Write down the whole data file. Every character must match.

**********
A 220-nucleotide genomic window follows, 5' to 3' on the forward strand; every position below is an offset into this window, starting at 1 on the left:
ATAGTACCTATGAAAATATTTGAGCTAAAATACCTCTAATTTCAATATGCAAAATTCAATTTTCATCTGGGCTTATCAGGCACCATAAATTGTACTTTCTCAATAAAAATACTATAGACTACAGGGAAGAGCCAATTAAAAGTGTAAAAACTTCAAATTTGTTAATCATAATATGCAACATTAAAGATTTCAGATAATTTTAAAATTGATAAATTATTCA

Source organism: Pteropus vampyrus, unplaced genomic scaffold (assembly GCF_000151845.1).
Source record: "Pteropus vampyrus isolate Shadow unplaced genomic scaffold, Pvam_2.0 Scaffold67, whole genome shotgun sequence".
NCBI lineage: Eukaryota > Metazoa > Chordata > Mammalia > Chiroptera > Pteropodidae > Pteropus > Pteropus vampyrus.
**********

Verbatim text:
A 220-nucleotide genomic window follows, 5' to 3' on the forward strand; every position below is an offset into this window, starting at 1 on the left:
ATAGTACCTATGAAAATATTTGAGCTAAAATACCTCTAATTTCAATATGCAAAATTCAATTTTCATCTGGGCTTATCAGGCACCATAAATTGTACTTTCTCAATAAAAATACTATAGACTACAGGGAAGAGCCAATTAAAAGTGTAAAAACTTCAAATTTGTTAATCATAATATGCAACATTAAAGATTTCAGATAATTTTAAAATTGATAAATTATTCA

Source organism: Pteropus vampyrus, unplaced genomic scaffold (assembly GCF_000151845.1).
Source record: "Pteropus vampyrus isolate Shadow unplaced genomic scaffold, Pvam_2.0 Scaffold67, whole genome shotgun sequence".
NCBI lineage: Eukaryota > Metazoa > Chordata > Mammalia > Chiroptera > Pteropodidae > Pteropus > Pteropus vampyrus.